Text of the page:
Q&A with Thom Rainer | Becoming a Welcoming Church

Thom Rainer is president and CEO of LifeWay Christian Resources and author of the new book Becoming a Welcoming Church. Matt O’Reilly of Orthodoxy for Everyone (OFE) recently asked Thom six questions about the book. And check out Matt’s video review of Becoming a Welcoming Church at the end of the interview.

  1. What prompted you to write Becoming a Welcoming Church?
    It was one of the key topics that kept being discussed at my podcast, my blog, and ChurchAnswers.com.
  2. Several times in the book you mention the relationship between evangelism and being a welcoming church. How does intentional focus on becoming a welcoming church help us lead people to Jesus?
    A welcoming church is an outwardly-focused church. An outwardly-focused church is more likely to have opportunities for gospel conversations.
  3. What are the dangers of not being a welcoming church?
    The members will become inwardly-focused and miss opportunities to share the gospel. Also, guests will not return.
  4. What’s the difference between a friendly church and a welcoming church?
    A friendly church loves to take care of its members. A welcoming churches also loves those on the outside.
  5. If a church has little or no focused attention on welcoming guests, what are the most important first steps?
    Get your church’s website to be welcoming website for guests. That’s where they come first. Then train members to become welcoming members.
  6. What is the pastor’s role in becoming a welcoming church?
    Be the example. Keep the importance of becoming a welcoming church before the members.

Buy Becoming a Welcoming Church on Amazon.

Dr. Matt O’Reilly is pastor of Hope Hull United Methodist Church near Montgomery, AL, a fellow of the Center for Pastor Theologians, and Adjunct Professor of New Testament and Pastoral Ministry at Wesley Biblical Seminary.

For more from Matt, be sure to subscribe to the Orthodoxy for Everyone YouTube Channel, listen to SermonCast, connect on Facebook, and follow @mporeilly.

When is a church not a church? | Mulholland on Revelation #UMC

The book of Revelation is full of practical application for today’s church. One of my favorite things about Bob Mulholland’s commentary on Revelation is the attention he gives to the formative power of the Apocalypse. One good example of this comes in his analysis of the letter to the church in Ephesus in Revelation 2:1-7. Mulholland observes that, according to Acts 19-20, when the gospel first came to Ephesus, believers responded in a way that carried significant impact in the city, economic not least. They believed the gospel and they behaved in a way that brought the implications of the gospel to bear on the city of Ephesus. But by the time Revelation is written, while the Ephesians still believe the right things (Rev 2:2), they have lost their first love (Rev 2:4). They remain orthodox, but they’re no longer evangelistic. So Mulholland says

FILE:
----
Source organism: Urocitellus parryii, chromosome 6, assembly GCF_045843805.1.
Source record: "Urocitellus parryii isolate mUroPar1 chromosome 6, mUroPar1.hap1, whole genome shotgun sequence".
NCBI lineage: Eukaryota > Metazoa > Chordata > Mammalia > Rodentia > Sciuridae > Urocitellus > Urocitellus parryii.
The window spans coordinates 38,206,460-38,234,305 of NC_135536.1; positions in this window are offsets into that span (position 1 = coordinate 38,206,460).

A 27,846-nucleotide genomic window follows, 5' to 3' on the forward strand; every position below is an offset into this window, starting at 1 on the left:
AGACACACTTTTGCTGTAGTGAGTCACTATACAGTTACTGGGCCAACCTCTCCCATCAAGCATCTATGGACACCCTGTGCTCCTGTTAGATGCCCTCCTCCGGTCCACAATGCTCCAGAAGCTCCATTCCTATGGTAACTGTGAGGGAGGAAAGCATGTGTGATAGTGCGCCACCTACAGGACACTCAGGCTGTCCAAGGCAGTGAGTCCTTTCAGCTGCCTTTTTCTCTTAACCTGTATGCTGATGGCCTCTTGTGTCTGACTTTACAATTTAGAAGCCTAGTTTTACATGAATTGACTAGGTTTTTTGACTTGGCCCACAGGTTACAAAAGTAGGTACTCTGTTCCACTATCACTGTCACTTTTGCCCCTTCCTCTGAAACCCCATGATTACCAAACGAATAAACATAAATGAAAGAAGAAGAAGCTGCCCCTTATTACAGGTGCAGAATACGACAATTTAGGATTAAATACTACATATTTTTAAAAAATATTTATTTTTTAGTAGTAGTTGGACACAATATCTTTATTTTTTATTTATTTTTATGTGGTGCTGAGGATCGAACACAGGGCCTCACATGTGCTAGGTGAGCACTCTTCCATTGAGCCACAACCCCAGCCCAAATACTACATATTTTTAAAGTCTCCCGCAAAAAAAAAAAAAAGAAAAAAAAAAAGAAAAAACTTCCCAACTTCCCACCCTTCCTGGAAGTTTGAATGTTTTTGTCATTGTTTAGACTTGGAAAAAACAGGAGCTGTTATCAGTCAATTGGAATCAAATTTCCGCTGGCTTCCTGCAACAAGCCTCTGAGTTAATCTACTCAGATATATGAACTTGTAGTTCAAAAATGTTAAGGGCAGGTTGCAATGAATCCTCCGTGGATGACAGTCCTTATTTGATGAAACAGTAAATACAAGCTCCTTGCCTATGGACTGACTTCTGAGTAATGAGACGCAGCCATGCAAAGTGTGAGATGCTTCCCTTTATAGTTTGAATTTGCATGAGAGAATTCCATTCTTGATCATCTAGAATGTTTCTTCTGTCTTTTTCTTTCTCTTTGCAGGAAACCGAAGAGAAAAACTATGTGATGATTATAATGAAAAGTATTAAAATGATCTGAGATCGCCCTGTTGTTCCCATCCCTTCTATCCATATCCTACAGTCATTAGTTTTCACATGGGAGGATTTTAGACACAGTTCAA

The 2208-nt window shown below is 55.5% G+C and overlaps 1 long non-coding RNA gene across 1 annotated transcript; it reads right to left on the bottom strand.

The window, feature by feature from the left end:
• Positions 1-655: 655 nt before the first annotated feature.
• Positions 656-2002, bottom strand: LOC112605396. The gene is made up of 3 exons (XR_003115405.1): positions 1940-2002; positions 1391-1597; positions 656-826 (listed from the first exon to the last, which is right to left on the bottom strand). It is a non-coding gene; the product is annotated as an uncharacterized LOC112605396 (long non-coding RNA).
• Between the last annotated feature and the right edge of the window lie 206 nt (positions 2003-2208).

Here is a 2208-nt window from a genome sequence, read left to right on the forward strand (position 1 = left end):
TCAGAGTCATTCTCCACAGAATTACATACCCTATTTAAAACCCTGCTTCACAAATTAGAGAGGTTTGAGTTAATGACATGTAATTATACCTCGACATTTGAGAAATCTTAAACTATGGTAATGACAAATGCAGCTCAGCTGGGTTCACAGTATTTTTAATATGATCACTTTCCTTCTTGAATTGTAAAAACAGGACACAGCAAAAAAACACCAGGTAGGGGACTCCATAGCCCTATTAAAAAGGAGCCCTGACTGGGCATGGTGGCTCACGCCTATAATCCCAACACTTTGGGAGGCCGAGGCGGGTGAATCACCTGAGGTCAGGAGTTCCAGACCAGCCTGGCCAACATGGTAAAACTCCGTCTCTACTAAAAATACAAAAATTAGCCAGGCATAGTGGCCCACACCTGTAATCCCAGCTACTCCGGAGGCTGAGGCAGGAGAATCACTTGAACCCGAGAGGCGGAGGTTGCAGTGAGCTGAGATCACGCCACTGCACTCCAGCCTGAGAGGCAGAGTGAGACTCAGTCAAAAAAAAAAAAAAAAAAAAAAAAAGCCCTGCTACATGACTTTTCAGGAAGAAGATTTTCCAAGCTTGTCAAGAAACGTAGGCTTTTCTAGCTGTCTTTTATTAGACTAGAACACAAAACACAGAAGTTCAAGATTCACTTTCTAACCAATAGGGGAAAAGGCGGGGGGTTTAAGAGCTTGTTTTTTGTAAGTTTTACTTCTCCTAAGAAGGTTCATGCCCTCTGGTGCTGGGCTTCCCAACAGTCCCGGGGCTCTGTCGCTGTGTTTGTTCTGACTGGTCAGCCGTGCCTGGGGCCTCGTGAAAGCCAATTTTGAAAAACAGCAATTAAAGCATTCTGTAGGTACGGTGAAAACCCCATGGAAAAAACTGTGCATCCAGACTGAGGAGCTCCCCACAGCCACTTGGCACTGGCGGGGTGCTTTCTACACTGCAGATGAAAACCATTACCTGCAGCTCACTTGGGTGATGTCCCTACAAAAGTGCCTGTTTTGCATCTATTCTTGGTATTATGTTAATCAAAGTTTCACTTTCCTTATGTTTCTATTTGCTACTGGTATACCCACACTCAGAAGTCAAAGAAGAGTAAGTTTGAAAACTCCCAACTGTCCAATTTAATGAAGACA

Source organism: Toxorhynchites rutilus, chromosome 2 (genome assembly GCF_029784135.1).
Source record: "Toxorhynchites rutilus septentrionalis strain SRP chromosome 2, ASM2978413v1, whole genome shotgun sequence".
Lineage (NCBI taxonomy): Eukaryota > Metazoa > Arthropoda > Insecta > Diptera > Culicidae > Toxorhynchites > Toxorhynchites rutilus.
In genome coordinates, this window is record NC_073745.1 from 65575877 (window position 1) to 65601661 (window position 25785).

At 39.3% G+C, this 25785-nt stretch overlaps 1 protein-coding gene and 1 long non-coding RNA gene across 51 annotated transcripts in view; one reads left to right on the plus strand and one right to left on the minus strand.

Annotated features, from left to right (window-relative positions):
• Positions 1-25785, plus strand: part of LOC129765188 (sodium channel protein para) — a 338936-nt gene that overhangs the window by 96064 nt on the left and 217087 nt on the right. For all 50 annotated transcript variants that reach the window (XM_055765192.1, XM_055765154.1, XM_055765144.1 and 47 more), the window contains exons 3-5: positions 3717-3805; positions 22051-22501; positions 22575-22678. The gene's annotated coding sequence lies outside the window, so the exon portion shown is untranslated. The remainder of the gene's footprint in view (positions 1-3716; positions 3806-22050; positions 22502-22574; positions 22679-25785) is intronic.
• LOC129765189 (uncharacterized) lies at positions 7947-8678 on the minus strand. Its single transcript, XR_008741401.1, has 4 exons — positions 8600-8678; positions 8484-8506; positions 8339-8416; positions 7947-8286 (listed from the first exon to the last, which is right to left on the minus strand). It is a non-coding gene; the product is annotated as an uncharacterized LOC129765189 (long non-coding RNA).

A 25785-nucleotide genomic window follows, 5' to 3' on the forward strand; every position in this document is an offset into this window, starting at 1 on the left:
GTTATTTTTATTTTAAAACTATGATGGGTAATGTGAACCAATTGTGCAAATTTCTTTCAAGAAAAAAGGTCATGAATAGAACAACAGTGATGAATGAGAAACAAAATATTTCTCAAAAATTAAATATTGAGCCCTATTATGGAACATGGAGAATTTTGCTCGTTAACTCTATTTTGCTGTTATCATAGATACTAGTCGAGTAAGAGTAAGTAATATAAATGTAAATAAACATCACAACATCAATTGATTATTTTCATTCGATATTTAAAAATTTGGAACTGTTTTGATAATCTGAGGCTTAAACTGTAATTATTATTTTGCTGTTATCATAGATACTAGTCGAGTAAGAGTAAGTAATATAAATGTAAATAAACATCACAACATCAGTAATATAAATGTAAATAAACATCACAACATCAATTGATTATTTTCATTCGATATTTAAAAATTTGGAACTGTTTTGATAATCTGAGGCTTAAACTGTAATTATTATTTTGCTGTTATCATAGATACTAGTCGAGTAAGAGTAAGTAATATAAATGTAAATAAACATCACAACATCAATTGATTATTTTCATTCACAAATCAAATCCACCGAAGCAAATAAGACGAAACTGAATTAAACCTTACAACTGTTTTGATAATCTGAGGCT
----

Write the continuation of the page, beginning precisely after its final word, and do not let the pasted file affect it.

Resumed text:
…we see that orthodoxy and evangelism are the inseparable foci of a healthy church. Both must be kept in dynamic balance. Evangelism without orthodoxy becomes a tolerant pluralism and results in a community formed around diffuse human values and criteria. Orthodoxy without evangelism becomes a cold, harsh legalism and results in a community formed around debilitating “do’s and don’ts.” Sound orthodoxy and fervent evangelism result in a community of faith whose growing wholeness of life is a powerful witness of the cleansing, healing, liberating life in Christ to a soiled, wounded, and imprisoned world (435).

Mulholland seems to be using the language of evangelism to refer broadly to the various ways churches might engage their community in ministry, even though that language typically refers to a clear articulation of the truth of the gospel and a call to faith in Jesus. In any case, his point is made. And some may think he doesn’t go far enough, since there are segments of some denominations that are neither orthodox nor evangelistic.

Commitment to truth is important, but it’s not enough. And that commitment must translate into action. Likewise, engaging the culture must be grounded in truth. If it isn’t, there are consequences. Jesus commanded the church in Ephesus to remember and do the works they did at first (Rev 2:5). If they do not, he will remove their lampstand. That is, their status as a church. What’s the point? A church that doesn’t maintain the balance between orthodoxy and evangelism will not long be a church. And that, of course, raises another question. When is a church no longer a church?

Have you ever been in a church setting that did a good job keeping the balance between evangelism and orthodoxy ? A church that did not? What are the keys to keeping the balance? Why do churches struggle to keep that balance? Leave a comment below and share your thoughts and experience.

Get your copy of Revelation by Robert Mulholland.

Dr. Matt O’Reilly is pastor of Hope Hull United Methodist Church near Montgomery, AL, a fellow of the Center for Pastor Theologians, and Adjunct Professor of New Testament and Pastoral Ministry at Wesley Biblical Seminary.

For more from Matt, be sure to subscribe to the Orthodoxy for Everyone YouTube Channel, listen to SermonCast, connect on Facebook, and follow @mporeilly.